N.C. Utilities Commission hears from Duke Energy on Christmas blackouts

A smart meter at a residence in North Carolina. (AP Photo/Gerry Broome)

RALEIGH — On Jan. 3, the N.C. Utilities Commission heard from Duke Energy Carolinas officials regarding the rolling blackouts experienced by around half a million customers during Christmas last year.  

“Our operators on Christmas Eve were faced with a series of rapidly evolving events during the morning hours making rotating outages necessary to protect the integrity of the grid and mitigate the risk of serious failure affecting a far greater number of customers for longer timelines,” Julie Janson, CEO of Duke Energy Carolinas, told the commission. “We own what happened.” 

Also present at the hearing were Sam Holeman, Duke Energy’s vice president of system planning and operations; Kendal Bowman, Duke Energy’s North Carolina president; Preston Gillespie, Duke Energy’s executive vice president and chief generation officer; and Scott Batson, senior vice president and chief distribution officer for Duke Energy.  

Janson apologized to the commission, stating, “I want to express how sorry we are for what our customers experienced,” and that “Winter storm Elliott was an extremely powerful event with a unique confluence of high winds, extreme temperature drops, and other conditions that forced us to curtail power as a last resort. 

“We regret not being able to provide customers as much advance notice of the outages as we would have liked, and we acknowledge that the outages themselves lasted far longer than we expected,” Janson added.  

Duke Energy Carolinas serves 4.5 million customers with around 11% of them finding themselves with power interruptions on Dec. 24-26. Power for most customers was restored on Dec. 24 by 6 p.m., according to Duke Energy.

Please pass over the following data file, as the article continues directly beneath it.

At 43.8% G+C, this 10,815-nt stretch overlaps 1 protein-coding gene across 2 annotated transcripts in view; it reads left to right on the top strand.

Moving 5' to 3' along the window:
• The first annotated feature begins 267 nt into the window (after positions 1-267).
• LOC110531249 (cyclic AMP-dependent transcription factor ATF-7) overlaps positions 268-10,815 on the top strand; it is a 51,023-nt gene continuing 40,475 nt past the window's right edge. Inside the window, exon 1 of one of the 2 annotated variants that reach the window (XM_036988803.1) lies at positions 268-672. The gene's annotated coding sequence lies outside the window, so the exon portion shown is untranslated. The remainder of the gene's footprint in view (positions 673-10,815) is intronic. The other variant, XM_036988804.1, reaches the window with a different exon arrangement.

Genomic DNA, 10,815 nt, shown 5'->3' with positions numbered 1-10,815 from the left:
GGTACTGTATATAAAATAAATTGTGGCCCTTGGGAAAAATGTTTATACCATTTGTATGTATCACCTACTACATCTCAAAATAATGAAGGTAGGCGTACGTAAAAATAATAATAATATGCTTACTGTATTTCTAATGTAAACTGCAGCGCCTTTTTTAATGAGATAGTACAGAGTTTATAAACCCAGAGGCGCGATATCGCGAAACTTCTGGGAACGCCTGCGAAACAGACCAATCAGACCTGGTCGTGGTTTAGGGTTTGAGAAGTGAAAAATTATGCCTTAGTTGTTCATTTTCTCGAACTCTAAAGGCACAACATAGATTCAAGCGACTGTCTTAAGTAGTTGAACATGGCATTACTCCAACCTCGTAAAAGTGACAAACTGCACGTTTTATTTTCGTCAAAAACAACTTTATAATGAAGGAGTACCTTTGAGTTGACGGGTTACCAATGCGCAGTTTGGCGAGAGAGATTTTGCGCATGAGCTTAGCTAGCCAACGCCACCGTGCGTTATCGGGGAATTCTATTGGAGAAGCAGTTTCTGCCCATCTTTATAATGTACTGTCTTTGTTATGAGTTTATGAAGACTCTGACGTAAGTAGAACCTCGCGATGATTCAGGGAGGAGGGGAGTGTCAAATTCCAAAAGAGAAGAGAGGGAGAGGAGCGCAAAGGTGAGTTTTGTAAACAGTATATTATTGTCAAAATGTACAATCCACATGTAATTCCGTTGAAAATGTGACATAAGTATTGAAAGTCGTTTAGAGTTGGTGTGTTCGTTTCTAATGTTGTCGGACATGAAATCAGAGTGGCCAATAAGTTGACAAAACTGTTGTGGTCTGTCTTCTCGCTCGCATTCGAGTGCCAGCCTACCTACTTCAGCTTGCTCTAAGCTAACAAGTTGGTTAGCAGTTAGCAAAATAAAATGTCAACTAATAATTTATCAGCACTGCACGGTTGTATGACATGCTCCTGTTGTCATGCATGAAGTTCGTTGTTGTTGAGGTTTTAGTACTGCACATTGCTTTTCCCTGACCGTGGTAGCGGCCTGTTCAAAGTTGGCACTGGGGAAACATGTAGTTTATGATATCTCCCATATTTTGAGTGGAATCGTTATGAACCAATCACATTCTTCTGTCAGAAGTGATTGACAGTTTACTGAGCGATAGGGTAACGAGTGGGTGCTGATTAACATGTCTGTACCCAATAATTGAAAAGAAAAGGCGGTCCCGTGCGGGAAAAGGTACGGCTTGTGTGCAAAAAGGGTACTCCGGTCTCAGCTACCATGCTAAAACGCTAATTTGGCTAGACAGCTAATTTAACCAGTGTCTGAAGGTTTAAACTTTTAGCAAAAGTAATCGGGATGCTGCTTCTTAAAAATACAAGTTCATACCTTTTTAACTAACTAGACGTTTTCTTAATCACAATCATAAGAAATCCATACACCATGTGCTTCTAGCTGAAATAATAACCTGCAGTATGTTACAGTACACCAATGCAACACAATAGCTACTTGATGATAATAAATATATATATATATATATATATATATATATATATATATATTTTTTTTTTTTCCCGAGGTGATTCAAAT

According to Duke Energy, the problems with the power grid began on the night of Dec. 23 when customer power use was outstripping predictive models. Starting at around midnight and lasting through Christmas Eve, the company’s energy output dropped by 1,300 megawatts, representing 3.6% of its overall energy generation. 

As morning came on Dec. 24, the below-freezing temperatures spreading across the state increased demand, causing several power plants to operate at a reduced level. Some of the plants impacted were three top Duke facilities, including a natural gas plant in Rockingham County and two coal plants; one in Caswell County and another in Person County. 

None of the impacted energy facilities went offline, however, the output of the Dan River Combined Cycle Station located in Rockingham County reportedly fell to half the electricity it usually can produce. 

In order to maintain the power grid, rotating outages were employed. But things became more complicated as an apparent software issue hindered the typical automatic power restoration. As a result, the outages continued and manual assistance was needed. 

Sometime on Dec. 24, the North American Electric Reliability Corporation (NERC) was apparently notified by Duke Energy of the situation. Duke Energy’s situation placed them at NERC’s “Energy Emergency Level 3,” which means a grid interruption is “imminent.” The Level 3 alert wasn’t lifted until Dec. 26.